Yasmine – “Yes. The shop owner. Thee Bang Bang. That was pretty insane. He gave us our third sister tattoo because we have two other tattoos together. We have 6-8-10 which is our dedication on our neck, and then we have Krewlife. And this third one, we each got one half of a Yin-Yang, except that we told him about our Pakistani roots and he made them look very Eastern; he swagged them out for us. He is such a good guy and an amazing tattoo artist.
Wow. Is it representative of balance? Good and evil?
Yasmine – Yeah. But, we love what a Yin-Yang represents outside of the good and evil. It’s more about how Jahan and I balance each other out in literally every situation. Studio situations. Personal situations. Pretty much, when one person is doing one thing, the other is pulling slightly the other way. We find middle ground, which really works for us.
I know that you ladies are heading to Vegas for your last show at OMNIA Nightclub. Do you have any upcoming tour plans or music that you are creating at the moment?
Yeah. We actually have a song that should be finalized today. It’s called “Team”. Our super hardcore fans have already heard snippets of it because we posted some Snapchats of us testing it out at shows. At the same time that it’s getting mixed today, we are going to start a new song. We are in the process of finishing up some songs whether it’s tweaking the writing, working on production with the producer that we are working with, or starting songs from scratch. It’s a constant flow that we have going.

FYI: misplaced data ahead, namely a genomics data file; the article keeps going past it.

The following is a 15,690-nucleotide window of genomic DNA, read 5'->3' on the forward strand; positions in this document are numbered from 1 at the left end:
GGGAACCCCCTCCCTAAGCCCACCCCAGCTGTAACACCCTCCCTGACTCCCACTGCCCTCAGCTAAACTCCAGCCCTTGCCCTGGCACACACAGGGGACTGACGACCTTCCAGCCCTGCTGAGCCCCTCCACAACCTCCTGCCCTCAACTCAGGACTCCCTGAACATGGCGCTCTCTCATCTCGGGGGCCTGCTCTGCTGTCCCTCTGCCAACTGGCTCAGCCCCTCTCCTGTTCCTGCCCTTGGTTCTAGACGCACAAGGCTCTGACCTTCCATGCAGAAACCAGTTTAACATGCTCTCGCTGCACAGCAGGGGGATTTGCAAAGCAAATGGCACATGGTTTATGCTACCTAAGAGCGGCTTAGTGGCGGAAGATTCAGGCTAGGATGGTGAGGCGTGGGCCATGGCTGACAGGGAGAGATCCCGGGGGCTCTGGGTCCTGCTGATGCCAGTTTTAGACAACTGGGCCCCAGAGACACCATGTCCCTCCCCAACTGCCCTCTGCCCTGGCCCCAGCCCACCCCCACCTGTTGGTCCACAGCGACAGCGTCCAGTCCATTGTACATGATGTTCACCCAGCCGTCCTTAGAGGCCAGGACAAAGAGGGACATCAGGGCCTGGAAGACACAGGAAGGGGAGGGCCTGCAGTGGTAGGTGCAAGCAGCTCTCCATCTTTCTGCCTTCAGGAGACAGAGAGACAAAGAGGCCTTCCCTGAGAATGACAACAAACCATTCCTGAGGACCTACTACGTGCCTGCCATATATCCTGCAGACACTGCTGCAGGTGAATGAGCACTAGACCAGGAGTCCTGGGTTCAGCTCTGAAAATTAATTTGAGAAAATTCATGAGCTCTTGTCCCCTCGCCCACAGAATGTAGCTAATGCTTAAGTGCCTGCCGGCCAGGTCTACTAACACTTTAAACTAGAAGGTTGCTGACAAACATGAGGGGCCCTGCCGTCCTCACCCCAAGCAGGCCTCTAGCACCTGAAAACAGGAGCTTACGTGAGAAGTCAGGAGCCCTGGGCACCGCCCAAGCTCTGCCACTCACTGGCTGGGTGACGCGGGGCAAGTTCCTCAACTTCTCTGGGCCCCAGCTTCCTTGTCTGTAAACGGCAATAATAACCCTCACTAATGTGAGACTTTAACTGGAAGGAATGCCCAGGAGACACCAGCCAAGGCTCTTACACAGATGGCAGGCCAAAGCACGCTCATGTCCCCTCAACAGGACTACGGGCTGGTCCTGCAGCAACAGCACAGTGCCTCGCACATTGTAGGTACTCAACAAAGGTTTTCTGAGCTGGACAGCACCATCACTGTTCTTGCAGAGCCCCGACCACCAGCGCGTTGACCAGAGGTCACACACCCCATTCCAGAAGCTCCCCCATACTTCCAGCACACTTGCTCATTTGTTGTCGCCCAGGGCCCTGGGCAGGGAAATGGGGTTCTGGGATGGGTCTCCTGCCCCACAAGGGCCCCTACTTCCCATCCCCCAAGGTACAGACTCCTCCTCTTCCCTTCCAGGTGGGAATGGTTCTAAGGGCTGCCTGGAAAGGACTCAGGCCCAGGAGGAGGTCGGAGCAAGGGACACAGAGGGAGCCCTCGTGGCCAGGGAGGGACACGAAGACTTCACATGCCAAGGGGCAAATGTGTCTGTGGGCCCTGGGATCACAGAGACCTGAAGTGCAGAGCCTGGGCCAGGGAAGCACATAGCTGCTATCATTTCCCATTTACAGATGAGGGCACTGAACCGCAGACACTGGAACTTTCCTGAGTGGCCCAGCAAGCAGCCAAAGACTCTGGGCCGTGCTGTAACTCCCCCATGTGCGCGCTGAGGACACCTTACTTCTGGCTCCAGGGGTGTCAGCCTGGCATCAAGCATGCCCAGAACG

Any words of wisdom for kids growing up and listening to your music through troubled and challenging times?
I would say that as fans of music ourselves, it’s amazing how we are in the exact same position of our fans. Sometimes, it is a song that can define a moment. Whether it’s heartbreak, an accomplishment, a feeling of anxiety or loss, needing to get pumped up, anger, rage; whatever it is. It’s just incredible that there is one language that millions of strangers from around the world can be united over. As a teenager growing up, that is what really made me feel that I belonged. And that’s within the era of soul searching and figuring out what we were going to do with our lives, how we fit in. Music really made me feel like I was part of a community even if I didn’t physically have that at the time. It’s something that we have really noticed at our shows; the power of our Krew. They have just united each other, a bunch of strangers coming together at our shows. Our fans have used this incredibly powerful and sometimes dangerous medium of social media to bring people together. You know, if someone tweets, “Hey, I’m going to the NY show alone.”, it’s really cool to see other fans boost each other up and say, “Hey, that’s dope. I went to a show alone and sober”, or “I went to a show and met a girl that I like.” I think that’s the incredible, powerful message that our community sends. Our fans are super welcoming and we give them so much credit for that.